US 7148495 B2
There is provided an illumination system. The illumination system includes a light source for emitting light having a wavelength ≦193 nm, an optical system, and a radiation protection wall situated between the light source and the optical system.
1. A projection exposure apparatus for microlithography comprising:
(a) a first carrier for holding a mask;
(b) a second carrier for holding a light sensitive object;
(c) an illumination system having:
a light source for emitting light having a wavelength ≦193 nm;
an optical system; and
a radiation protection wall situated between said light source and said optical system,
wherein said light source and said optical system are separated by a distance of at least 3000 mm, and
wherein said illumination system illuminates said mask with said light; and
(d) a projection objective having at least four mirrors situated in a path of said light after said mask, wherein said projection objective images said mask onto said light sensitive object.
2. A process for producing a microelectronic component, comprising utilizing the projection exposure apparatus of
3. The projection exposure apparatus of
4. The projection exposure apparatus of
5. The projection exposure apparatus of
wherein said optical system further comprises an optical element having a plurality of raster elements.
6. The projection exposure apparatus of
7. The projection exposure apparatus of
8. The projection exposure apparatus of
9. The projection exposure apparatus of
The present application is a continuation of U.S. patent application Ser. No. 10/090,470, filed Mar. 4, 2002 now U.S. Pat. No. 6,859,515. The Ser. No. 10/090,470 application is a continuation-in-part of U.S. patent application Ser. No. 09/705,662, which was filed on Nov. 3, 2000, and issued as U.S. Pat. No. 6,400,794, and which claimed priorities of: (a) International Application No. PCT/EP99/02999, filed May 4, 1999; (b) German Patent Application No. DE 199 03 807.4, filed Feb. 2, 1999; (c) German Patent Application No. DE 299 02 108.4, filed Feb. 8, 1999; and (d) German Patent Application No. DE 198 19 898.1, filed May 5, 1998.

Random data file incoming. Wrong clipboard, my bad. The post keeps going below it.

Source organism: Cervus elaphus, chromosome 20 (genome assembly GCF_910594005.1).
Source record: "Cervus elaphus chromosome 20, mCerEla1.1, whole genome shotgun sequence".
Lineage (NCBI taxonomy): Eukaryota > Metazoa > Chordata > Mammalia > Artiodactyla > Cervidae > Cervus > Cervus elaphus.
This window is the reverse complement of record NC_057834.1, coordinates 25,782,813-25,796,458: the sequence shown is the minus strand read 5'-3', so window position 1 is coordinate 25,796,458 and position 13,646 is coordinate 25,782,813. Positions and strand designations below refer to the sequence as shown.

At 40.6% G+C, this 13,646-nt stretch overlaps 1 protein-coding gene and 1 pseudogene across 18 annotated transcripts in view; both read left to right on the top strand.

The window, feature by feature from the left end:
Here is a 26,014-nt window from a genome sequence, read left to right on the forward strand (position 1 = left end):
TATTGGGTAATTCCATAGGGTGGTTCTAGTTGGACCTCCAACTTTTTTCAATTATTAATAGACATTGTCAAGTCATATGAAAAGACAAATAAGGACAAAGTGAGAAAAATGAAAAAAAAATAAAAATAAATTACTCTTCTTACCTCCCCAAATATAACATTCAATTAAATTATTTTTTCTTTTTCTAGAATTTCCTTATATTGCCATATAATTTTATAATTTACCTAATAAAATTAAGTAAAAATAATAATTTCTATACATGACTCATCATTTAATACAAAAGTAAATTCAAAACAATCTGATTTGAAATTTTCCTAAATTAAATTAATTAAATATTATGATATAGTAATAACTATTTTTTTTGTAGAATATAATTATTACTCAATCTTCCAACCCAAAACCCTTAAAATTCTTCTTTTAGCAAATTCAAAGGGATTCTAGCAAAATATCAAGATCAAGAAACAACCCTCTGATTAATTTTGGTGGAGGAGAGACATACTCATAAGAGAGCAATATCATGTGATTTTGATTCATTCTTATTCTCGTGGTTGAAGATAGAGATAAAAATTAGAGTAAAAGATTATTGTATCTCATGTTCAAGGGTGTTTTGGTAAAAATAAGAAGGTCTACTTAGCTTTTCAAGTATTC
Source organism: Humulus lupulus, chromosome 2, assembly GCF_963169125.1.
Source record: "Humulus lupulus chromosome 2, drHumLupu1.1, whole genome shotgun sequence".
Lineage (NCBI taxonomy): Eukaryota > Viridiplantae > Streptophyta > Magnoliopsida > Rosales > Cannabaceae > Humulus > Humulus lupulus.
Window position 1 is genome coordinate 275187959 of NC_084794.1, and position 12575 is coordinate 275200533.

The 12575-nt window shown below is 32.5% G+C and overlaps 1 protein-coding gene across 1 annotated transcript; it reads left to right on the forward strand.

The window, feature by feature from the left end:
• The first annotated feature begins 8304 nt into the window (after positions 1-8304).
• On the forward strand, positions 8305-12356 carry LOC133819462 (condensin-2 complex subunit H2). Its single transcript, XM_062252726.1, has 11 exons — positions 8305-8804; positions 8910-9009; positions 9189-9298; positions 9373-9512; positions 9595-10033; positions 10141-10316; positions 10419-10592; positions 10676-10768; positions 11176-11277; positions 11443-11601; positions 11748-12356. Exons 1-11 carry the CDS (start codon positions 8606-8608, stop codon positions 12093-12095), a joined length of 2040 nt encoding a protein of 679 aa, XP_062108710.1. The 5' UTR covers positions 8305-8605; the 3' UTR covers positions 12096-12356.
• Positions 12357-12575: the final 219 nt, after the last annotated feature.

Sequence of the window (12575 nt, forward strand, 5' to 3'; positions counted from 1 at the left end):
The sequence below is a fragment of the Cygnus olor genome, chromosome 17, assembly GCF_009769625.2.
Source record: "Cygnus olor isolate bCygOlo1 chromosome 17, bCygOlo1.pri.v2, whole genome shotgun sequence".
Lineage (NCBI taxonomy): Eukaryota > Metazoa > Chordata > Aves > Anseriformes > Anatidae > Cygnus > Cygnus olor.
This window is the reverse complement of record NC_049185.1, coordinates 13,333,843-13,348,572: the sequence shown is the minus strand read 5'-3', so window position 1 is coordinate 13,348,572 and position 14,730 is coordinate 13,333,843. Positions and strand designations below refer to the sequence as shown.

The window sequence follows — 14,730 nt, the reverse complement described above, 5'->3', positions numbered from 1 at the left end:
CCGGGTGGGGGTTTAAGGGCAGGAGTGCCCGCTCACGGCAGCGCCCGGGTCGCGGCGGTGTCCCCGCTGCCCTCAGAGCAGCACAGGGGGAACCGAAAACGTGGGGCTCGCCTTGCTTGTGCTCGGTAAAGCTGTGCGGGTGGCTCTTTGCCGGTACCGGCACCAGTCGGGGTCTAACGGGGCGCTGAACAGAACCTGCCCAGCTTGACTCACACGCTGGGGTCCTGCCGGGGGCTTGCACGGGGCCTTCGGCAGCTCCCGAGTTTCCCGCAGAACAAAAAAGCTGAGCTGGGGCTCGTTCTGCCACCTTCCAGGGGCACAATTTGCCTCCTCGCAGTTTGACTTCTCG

The invention concerns an illumination system for wavelength ≦193 nm, particularly for extreme ultraviolet (EUV) lithography, as well as a projection exposure apparatus with such an illumination system and a process for the production of microelectronic components with such a projection exposure apparatus.
In order to reduce the structural widths for electronic components, particularly in the submicron range, it is necessary to reduce the wavelength of the light utilized for microlithography. Lithography with soft x-rays, so-called EUV lithography, is conceivable at wavelengths below 193 nm, for example.